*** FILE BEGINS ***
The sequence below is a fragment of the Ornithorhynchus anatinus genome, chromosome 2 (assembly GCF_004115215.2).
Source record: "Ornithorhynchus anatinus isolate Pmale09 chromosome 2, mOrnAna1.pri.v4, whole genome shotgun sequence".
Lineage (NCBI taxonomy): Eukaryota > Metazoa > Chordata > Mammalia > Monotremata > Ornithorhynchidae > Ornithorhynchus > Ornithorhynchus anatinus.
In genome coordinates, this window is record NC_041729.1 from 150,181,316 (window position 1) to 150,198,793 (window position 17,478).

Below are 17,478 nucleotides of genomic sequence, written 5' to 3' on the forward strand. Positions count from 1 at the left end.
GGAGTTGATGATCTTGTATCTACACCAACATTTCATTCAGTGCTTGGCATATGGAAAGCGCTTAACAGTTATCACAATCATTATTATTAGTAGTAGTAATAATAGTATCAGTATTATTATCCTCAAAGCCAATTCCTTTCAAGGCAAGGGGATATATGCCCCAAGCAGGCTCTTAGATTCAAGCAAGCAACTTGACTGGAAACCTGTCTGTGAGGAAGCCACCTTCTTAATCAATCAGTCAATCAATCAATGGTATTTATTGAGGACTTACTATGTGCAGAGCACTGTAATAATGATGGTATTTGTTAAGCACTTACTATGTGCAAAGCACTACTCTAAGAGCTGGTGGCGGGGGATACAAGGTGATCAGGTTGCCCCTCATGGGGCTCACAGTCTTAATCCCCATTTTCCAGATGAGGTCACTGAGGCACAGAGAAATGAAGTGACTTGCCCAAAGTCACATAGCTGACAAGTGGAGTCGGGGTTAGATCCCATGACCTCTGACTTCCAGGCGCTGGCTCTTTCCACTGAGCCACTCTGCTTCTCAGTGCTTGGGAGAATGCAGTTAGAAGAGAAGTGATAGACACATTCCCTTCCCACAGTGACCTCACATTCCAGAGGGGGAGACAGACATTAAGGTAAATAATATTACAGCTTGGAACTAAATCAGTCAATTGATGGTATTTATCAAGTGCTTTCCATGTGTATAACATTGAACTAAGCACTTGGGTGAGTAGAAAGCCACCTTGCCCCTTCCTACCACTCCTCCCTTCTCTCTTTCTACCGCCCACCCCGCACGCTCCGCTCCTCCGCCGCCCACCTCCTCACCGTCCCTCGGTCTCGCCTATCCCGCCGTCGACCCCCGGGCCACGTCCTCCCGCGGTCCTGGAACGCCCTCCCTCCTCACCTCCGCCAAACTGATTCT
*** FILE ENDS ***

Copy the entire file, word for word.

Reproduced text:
The sequence below is a fragment of the Ornithorhynchus anatinus genome, chromosome 2 (assembly GCF_004115215.2).
Source record: "Ornithorhynchus anatinus isolate Pmale09 chromosome 2, mOrnAna1.pri.v4, whole genome shotgun sequence".
Lineage (NCBI taxonomy): Eukaryota > Metazoa > Chordata > Mammalia > Monotremata > Ornithorhynchidae > Ornithorhynchus > Ornithorhynchus anatinus.
In genome coordinates, this window is record NC_041729.1 from 150,181,316 (window position 1) to 150,198,793 (window position 17,478).

Below are 17,478 nucleotides of genomic sequence, written 5' to 3' on the forward strand. Positions count from 1 at the left end.
GGAGTTGATGATCTTGTATCTACACCAACATTTCATTCAGTGCTTGGCATATGGAAAGCGCTTAACAGTTATCACAATCATTATTATTAGTAGTAGTAATAATAGTATCAGTATTATTATCCTCAAAGCCAATTCCTTTCAAGGCAAGGGGATATATGCCCCAAGCAGGCTCTTAGATTCAAGCAAGCAACTTGACTGGAAACCTGTCTGTGAGGAAGCCACCTTCTTAATCAATCAGTCAATCAATCAATGGTATTTATTGAGGACTTACTATGTGCAGAGCACTGTAATAATGATGGTATTTGTTAAGCACTTACTATGTGCAAAGCACTACTCTAAGAGCTGGTGGCGGGGGATACAAGGTGATCAGGTTGCCCCTCATGGGGCTCACAGTCTTAATCCCCATTTTCCAGATGAGGTCACTGAGGCACAGAGAAATGAAGTGACTTGCCCAAAGTCACATAGCTGACAAGTGGAGTCGGGGTTAGATCCCATGACCTCTGACTTCCAGGCGCTGGCTCTTTCCACTGAGCCACTCTGCTTCTCAGTGCTTGGGAGAATGCAGTTAGAAGAGAAGTGATAGACACATTCCCTTCCCACAGTGACCTCACATTCCAGAGGGGGAGACAGACATTAAGGTAAATAATATTACAGCTTGGAACTAAATCAGTCAATTGATGGTATTTATCAAGTGCTTTCCATGTGTATAACATTGAACTAAGCACTTGGGTGAGTAGAAAGCCACCTTGCCCCTTCCTACCACTCCTCCCTTCTCTCTTTCTACCGCCCACCCCGCACGCTCCGCTCCTCCGCCGCCCACCTCCTCACCGTCCCTCGGTCTCGCCTATCCCGCCGTCGACCCCCGGGCCACGTCCTCCCGCGGTCCTGGAACGCCCTCCCTCCTCACCTCCGCCAAACTGATTCT